Leadership Focus, Karin & the Multitasking Myth
I disagree with Karin. I have for five years. And I’m hoping to win her over. Let me explain why I think this is important for my leadership effectiveness and hers.
As our business expanded five years ago, my wife and I realized that day-to-day operations were growing beyond our abilities. We are both great “starters.” Vision, energy, creating-something-out-of-nothing, putting it all on the line to make something happen: in hindsight, that’s what we did. Having the courage (or naiveté) that we could start a new business without an existing market during the “Great Recession” may not have been the best idea, but with our best energy and God’s grace, we pulled it off.
However, running the same business past the start-up phase took a different skillset. The great news for us: at the same time we recognized we needed to bring someone alongside us who was excellent at the ongoing business disciplines required to take an enterprise from post-start-up to sustainability, Karin entered our radar as a potential solution. Karin has been recognized as a “high-performer” from her very first job. Her leadership and management capabilities are unquestionable. Karin joined our team as our senior leader five years ago. It has been a wonderful partnership.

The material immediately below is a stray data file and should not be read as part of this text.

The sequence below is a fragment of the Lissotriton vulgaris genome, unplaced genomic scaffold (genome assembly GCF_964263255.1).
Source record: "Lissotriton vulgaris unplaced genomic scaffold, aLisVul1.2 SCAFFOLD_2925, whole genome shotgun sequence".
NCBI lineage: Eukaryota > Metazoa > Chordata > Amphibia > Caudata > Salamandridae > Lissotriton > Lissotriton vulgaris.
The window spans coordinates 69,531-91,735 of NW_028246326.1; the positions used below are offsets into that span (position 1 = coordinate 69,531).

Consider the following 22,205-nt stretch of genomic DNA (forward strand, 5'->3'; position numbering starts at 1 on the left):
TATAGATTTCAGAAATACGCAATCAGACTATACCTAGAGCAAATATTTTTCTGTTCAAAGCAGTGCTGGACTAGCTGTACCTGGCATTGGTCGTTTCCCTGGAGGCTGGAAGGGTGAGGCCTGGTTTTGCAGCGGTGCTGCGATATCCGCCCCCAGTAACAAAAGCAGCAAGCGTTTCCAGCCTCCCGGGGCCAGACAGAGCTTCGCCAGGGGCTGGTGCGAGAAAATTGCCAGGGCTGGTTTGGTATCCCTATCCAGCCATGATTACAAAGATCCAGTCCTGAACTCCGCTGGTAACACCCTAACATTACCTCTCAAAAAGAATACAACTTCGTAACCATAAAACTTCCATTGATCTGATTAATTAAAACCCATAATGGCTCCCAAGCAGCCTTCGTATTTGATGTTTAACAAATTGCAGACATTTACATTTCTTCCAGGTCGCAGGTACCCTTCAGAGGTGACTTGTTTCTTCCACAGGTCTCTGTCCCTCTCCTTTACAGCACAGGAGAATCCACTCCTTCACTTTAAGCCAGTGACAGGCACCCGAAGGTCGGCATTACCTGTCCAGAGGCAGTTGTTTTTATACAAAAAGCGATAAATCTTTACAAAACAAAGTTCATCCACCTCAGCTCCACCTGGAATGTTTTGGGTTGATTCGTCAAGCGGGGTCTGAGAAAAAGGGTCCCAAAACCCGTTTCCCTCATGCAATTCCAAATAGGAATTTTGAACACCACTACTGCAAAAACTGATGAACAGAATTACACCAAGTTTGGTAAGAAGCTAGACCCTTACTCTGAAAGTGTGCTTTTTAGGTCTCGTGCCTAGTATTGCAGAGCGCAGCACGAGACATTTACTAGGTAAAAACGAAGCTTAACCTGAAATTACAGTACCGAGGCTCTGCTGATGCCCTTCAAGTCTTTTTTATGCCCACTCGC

Here’s Karin’s problem: she is a habitual multitasker. She will defend powerfully her ability to do so. I’ve been at the receiving end of several (warm and engaging) disagreements with her on her ability to multitask.
Indeed, based on growing brain science research, Karin’s multitasking may be impacting her leadership performance. Here’s the problem: according to Professor Clifford Nask of Stanford University, “Habitual multitaskers may be sacrificing performance on the primary task. They are suckers for irrelevancy.” Prof. Nask and a growing chorus of experts will tell all of us: our leadership suffers when we multitask. (The truth is, our brains can’t really “multitask” – what the brain can do is “rapid task-switching” which only looks like multitasking. In reality, each time our brains “rapid task-switch” it slows us down and overloads our synapses just a bit). The more we multitask, the greater the risk we end up doing a bunch of small things poorly.
The good news for Karin is her case of multitasking is not terminal. While I indicated that I wanted to “win her over”, in reality, I think she multitasks less than she claims to. She is one of the most focused leaders I know. She regularly reminds me of the few “big things” we need to keep in the front of our minds as we grow our business together.
Indeed, at times she embodies for me what every leader needs: focus.
What are the one, two or three things that need to be on your desk this week? How do you keep them front-of-mind? As Stephen Covey once said, “how do you major on the majors?”